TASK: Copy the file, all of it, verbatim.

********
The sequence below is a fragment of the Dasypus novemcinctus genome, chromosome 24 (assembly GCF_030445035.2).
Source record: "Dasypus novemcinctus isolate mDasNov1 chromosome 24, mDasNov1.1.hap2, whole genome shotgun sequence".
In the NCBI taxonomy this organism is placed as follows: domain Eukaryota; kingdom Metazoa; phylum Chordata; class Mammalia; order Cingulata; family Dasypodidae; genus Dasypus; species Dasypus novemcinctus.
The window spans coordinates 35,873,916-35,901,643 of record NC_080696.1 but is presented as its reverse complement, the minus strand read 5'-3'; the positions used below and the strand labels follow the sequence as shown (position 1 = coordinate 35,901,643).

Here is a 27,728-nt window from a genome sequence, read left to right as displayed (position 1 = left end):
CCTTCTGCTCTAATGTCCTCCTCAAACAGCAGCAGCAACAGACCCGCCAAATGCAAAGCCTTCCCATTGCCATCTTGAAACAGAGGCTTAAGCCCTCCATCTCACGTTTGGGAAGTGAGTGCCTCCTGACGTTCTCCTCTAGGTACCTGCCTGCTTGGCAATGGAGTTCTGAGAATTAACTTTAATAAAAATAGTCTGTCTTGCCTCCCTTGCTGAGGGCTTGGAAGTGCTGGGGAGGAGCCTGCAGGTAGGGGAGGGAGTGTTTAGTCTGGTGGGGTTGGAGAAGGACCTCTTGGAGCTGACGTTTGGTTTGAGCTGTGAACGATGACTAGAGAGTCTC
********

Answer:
The sequence below is a fragment of the Dasypus novemcinctus genome, chromosome 24 (assembly GCF_030445035.2).
Source record: "Dasypus novemcinctus isolate mDasNov1 chromosome 24, mDasNov1.1.hap2, whole genome shotgun sequence".
In the NCBI taxonomy this organism is placed as follows: domain Eukaryota; kingdom Metazoa; phylum Chordata; class Mammalia; order Cingulata; family Dasypodidae; genus Dasypus; species Dasypus novemcinctus.
The window spans coordinates 35,873,916-35,901,643 of record NC_080696.1 but is presented as its reverse complement, the minus strand read 5'-3'; the positions used below and the strand labels follow the sequence as shown (position 1 = coordinate 35,901,643).

Here is a 27,728-nt window from a genome sequence, read left to right as displayed (position 1 = left end):
CCTTCTGCTCTAATGTCCTCCTCAAACAGCAGCAGCAACAGACCCGCCAAATGCAAAGCCTTCCCATTGCCATCTTGAAACAGAGGCTTAAGCCCTCCATCTCACGTTTGGGAAGTGAGTGCCTCCTGACGTTCTCCTCTAGGTACCTGCCTGCTTGGCAATGGAGTTCTGAGAATTAACTTTAATAAAAATAGTCTGTCTTGCCTCCCTTGCTGAGGGCTTGGAAGTGCTGGGGAGGAGCCTGCAGGTAGGGGAGGGAGTGTTTAGTCTGGTGGGGTTGGAGAAGGACCTCTTGGAGCTGACGTTTGGTTTGAGCTGTGAACGATGACTAGAGAGTCTC